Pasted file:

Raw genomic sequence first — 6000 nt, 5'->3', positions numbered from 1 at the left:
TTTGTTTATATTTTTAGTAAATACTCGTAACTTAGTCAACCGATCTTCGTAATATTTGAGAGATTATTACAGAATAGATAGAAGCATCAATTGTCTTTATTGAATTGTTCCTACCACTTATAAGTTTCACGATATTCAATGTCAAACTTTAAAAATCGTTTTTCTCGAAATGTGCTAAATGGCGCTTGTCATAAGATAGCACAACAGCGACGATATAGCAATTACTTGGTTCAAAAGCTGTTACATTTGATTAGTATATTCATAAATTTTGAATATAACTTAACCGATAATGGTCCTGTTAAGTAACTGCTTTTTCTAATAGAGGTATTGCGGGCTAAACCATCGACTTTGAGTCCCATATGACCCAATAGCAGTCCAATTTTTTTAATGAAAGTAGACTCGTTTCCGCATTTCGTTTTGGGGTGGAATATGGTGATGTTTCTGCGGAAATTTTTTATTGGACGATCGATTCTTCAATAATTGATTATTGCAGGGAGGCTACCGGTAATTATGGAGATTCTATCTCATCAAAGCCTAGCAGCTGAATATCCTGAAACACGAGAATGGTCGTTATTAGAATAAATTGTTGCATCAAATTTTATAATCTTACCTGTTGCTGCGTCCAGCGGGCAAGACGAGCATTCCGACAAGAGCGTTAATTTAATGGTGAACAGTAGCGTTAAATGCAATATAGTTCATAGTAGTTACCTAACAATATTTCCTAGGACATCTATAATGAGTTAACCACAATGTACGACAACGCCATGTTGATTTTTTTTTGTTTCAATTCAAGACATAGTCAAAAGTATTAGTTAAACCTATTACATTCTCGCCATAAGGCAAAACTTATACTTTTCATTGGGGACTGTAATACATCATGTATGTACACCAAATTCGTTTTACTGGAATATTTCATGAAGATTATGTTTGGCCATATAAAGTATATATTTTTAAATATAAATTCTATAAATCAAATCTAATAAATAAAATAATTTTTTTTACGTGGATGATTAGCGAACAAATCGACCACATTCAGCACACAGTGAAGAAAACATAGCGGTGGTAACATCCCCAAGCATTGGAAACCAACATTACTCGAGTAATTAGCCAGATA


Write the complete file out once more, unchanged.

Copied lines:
Raw genomic sequence first — 6000 nt, 5'->3', positions numbered from 1 at the left:
TTTGTTTATATTTTTAGTAAATACTCGTAACTTAGTCAACCGATCTTCGTAATATTTGAGAGATTATTACAGAATAGATAGAAGCATCAATTGTCTTTATTGAATTGTTCCTACCACTTATAAGTTTCACGATATTCAATGTCAAACTTTAAAAATCGTTTTTCTCGAAATGTGCTAAATGGCGCTTGTCATAAGATAGCACAACAGCGACGATATAGCAATTACTTGGTTCAAAAGCTGTTACATTTGATTAGTATATTCATAAATTTTGAATATAACTTAACCGATAATGGTCCTGTTAAGTAACTGCTTTTTCTAATAGAGGTATTGCGGGCTAAACCATCGACTTTGAGTCCCATATGACCCAATAGCAGTCCAATTTTTTTAATGAAAGTAGACTCGTTTCCGCATTTCGTTTTGGGGTGGAATATGGTGATGTTTCTGCGGAAATTTTTTATTGGACGATCGATTCTTCAATAATTGATTATTGCAGGGAGGCTACCGGTAATTATGGAGATTCTATCTCATCAAAGCCTAGCAGCTGAATATCCTGAAACACGAGAATGGTCGTTATTAGAATAAATTGTTGCATCAAATTTTATAATCTTACCTGTTGCTGCGTCCAGCGGGCAAGACGAGCATTCCGACAAGAGCGTTAATTTAATGGTGAACAGTAGCGTTAAATGCAATATAGTTCATAGTAGTTACCTAACAATATTTCCTAGGACATCTATAATGAGTTAACCACAATGTACGACAACGCCATGTTGATTTTTTTTTGTTTCAATTCAAGACATAGTCAAAAGTATTAGTTAAACCTATTACATTCTCGCCATAAGGCAAAACTTATACTTTTCATTGGGGACTGTAATACATCATGTATGTACACCAAATTCGTTTTACTGGAATATTTCATGAAGATTATGTTTGGCCATATAAAGTATATATTTTTAAATATAAATTCTATAAATCAAATCTAATAAATAAAATAATTTTTTTTACGTGGATGATTAGCGAACAAATCGACCACATTCAGCACACAGTGAAGAAAACATAGCGGTGGTAACATCCCCAAGCATTGGAAACCAACATTACTCGAGTAATTAGCCAGATA